Los Cabos (Mexico): Setting the tone for the crucial G-20 Summit, Prime Minister Manmohan Singh on Monday said the world economy is in "deep trouble" and hoped the grouping of developed and developing countries will come up with constructive proposals to pull the world out of this crisis. With anxiety over the global economic woes being reflected at the seventh summit of the four-year-old grouping, Singh's suggestion that the G-20 should focus on the need on investment in infrastructure as a means of stimulating global growth was significantly well received at the deliberations.

"The world is in deep trouble, I hope the G-20 will come up with constructive proposals to get the world out of this crisis," Singh told newsmen ahead of the summit at this Mexican coastal resort town, meeting against the backdrop of a faltering global economy and the burgeoning Eurozone crisis.

The economist-politician is set to take a leading role at the two-day summit of the G-20 coming up with solutions to fix the financial crisis in the 17-nation Eurozone. The G-20 accounts for 80 per cent of the global GDP.

US President Barack Obama last week in a telephone conversation with the Prime Minister said he is eagerly looking forward to meeting him at the G-20 summit and work for the successful completion of the parleys and evolve a coordinated response for the grouping to find swift solutions to the Eurozone crisis.

Singh has attended all the previous six summits of the G-20 which was launched in Washington in 2008. A possibility of a pull aside meeting between Obama and Singh here is not being ruled out by Indian officials.

Global economic woes triggered by the Eurozone crisis is threatening to affect several countries including India which has already made it clear that the European nations will have to come up with swift solutions before India is trapped in the contagion effect.

Noting that G-20 is a premier group dealing with international economic cooperation, Singh and other world leaders hope to evolve a coordinated response for the grouping to deal with the Eurozone crisis and hope for positive signals from European leaders like German Chancellor Angela Merkel and French President Francois Hollande.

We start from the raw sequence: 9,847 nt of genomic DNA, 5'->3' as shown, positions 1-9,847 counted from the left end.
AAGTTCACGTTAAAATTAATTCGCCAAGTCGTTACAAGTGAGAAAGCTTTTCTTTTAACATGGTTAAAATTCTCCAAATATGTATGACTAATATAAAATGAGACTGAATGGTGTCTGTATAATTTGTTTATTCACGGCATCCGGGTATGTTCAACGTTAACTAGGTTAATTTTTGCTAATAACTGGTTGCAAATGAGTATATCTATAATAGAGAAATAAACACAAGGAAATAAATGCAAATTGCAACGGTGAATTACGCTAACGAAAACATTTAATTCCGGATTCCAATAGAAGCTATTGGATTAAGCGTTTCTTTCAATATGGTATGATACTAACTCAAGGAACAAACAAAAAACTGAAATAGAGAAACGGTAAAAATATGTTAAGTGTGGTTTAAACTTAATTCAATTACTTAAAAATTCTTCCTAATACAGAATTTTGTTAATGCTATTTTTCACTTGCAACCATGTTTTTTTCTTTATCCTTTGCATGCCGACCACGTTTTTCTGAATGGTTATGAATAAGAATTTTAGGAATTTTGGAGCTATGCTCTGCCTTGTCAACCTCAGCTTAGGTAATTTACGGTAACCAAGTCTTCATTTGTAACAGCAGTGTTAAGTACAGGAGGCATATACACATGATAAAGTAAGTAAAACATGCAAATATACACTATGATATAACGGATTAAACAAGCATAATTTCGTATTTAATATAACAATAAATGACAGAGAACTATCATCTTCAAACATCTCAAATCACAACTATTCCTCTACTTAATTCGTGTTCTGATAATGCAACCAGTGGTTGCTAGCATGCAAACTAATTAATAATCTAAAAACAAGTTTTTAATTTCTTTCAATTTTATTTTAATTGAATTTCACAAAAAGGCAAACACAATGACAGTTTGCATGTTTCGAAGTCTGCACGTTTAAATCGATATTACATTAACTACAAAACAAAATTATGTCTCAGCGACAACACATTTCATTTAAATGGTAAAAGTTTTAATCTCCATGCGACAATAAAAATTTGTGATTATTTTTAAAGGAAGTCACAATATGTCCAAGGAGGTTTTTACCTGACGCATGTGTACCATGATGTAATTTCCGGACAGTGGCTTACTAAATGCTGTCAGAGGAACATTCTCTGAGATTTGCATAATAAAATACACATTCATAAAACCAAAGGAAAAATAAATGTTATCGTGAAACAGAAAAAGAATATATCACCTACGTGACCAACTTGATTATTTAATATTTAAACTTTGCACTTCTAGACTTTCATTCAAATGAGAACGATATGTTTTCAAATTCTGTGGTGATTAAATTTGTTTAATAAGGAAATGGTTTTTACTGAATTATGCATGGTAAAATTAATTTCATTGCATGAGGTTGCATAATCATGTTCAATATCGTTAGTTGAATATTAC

Ahead of the Summit, Planning Commission Deputy Chairman Montek Singh Ahluwalia said the Prime Minister's suggestion that giving  priority to investment in infrastructure as a means of stimulating global growth was finding "resonance" at the G-20 meetings.

Addressing issues relating to Indian economy, Ahluwalia said economic woes before the country have not gone out of hand in the wake of the slip in the GDP growth -- the lowest in nearly 9 years -- but there could be trouble if the Eurozone crisis is not quickly contained and financial stability in Europe restored.

Ahluwalia, who is the designated sherpa for India assisting Prime Minister Singh, said India will be "lucky" if it can achieve around seven per cent growth rate this fiscal. The country's economic growth rate slipped to 5.3 percent in the fourth quarter of 2011-12, lowest in nearly 9 years due to poor performance of the manufacturing and farm sectors.

Singh has an impressive array of bilateral meetings lined up with world leaders during the G-20 deliberations. He is due to have bilaterals with the host country President Felipe Calderon, Merkel, Canadian and British Premiers Stephen Harperand David Cameron, Hollande and Russian President Vladimir Putin.

It will be the first meeting between Singh and Hollande after the latter dethroned Nicolas Sarkozy in the recent Presidential elections.

As the current Chair of the five-nation BRICS bloc, Prime Minister Singh is due to have an interaction with the leaders of the grouping with whom he is not having any bilateral meetings. They include Chinese President Hu Jintao. Besides India and China, the other members of the bloc are Brazil, Russia and South Africa.

BRICS countries have been the new growth poles of the global economy.

The members of the G-20 include Argentina, Australia, Brazil, Canada, China, France, Germany, India, Indonesia, Italy, Japan, Mexico, Russia, Saudi Arabia, South Africa, Republic of Korea, Turkey, UK, US and the European Union.


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